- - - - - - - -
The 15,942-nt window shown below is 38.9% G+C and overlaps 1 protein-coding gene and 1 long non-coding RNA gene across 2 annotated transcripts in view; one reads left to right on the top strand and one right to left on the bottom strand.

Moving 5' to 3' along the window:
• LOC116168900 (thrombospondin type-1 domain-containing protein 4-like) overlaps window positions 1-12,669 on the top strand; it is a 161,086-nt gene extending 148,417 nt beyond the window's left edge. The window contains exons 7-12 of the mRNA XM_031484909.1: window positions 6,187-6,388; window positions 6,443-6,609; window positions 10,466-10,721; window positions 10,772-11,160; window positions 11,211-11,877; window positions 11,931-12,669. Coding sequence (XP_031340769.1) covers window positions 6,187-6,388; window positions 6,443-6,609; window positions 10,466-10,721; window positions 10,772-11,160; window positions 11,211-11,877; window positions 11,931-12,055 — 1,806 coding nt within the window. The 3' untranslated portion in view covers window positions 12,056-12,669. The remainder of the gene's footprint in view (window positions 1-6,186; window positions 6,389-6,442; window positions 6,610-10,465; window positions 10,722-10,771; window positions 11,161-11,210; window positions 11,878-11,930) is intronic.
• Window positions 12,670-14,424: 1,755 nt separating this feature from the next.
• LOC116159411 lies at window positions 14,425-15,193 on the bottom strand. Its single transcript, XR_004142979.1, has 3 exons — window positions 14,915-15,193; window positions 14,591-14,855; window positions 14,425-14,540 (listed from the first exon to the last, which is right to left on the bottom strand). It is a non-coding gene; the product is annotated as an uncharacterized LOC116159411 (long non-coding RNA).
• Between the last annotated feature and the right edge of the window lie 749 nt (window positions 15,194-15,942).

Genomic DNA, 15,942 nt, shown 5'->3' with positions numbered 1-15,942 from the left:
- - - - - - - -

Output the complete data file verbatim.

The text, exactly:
The 15,942-nt window shown below is 38.9% G+C and overlaps 1 protein-coding gene and 1 long non-coding RNA gene across 2 annotated transcripts in view; one reads left to right on the top strand and one right to left on the bottom strand.

Moving 5' to 3' along the window:
• LOC116168900 (thrombospondin type-1 domain-containing protein 4-like) overlaps window positions 1-12,669 on the top strand; it is a 161,086-nt gene extending 148,417 nt beyond the window's left edge. The window contains exons 7-12 of the mRNA XM_031484909.1: window positions 6,187-6,388; window positions 6,443-6,609; window positions 10,466-10,721; window positions 10,772-11,160; window positions 11,211-11,877; window positions 11,931-12,669. Coding sequence (XP_031340769.1) covers window positions 6,187-6,388; window positions 6,443-6,609; window positions 10,466-10,721; window positions 10,772-11,160; window positions 11,211-11,877; window positions 11,931-12,055 — 1,806 coding nt within the window. The 3' untranslated portion in view covers window positions 12,056-12,669. The remainder of the gene's footprint in view (window positions 1-6,186; window positions 6,389-6,442; window positions 6,610-10,465; window positions 10,722-10,771; window positions 11,161-11,210; window positions 11,878-11,930) is intronic.
• Window positions 12,670-14,424: 1,755 nt separating this feature from the next.
• LOC116159411 lies at window positions 14,425-15,193 on the bottom strand. Its single transcript, XR_004142979.1, has 3 exons — window positions 14,915-15,193; window positions 14,591-14,855; window positions 14,425-14,540 (listed from the first exon to the last, which is right to left on the bottom strand). It is a non-coding gene; the product is annotated as an uncharacterized LOC116159411 (long non-coding RNA).
• Between the last annotated feature and the right edge of the window lie 749 nt (window positions 15,194-15,942).

Genomic DNA, 15,942 nt, shown 5'->3' with positions numbered 1-15,942 from the left: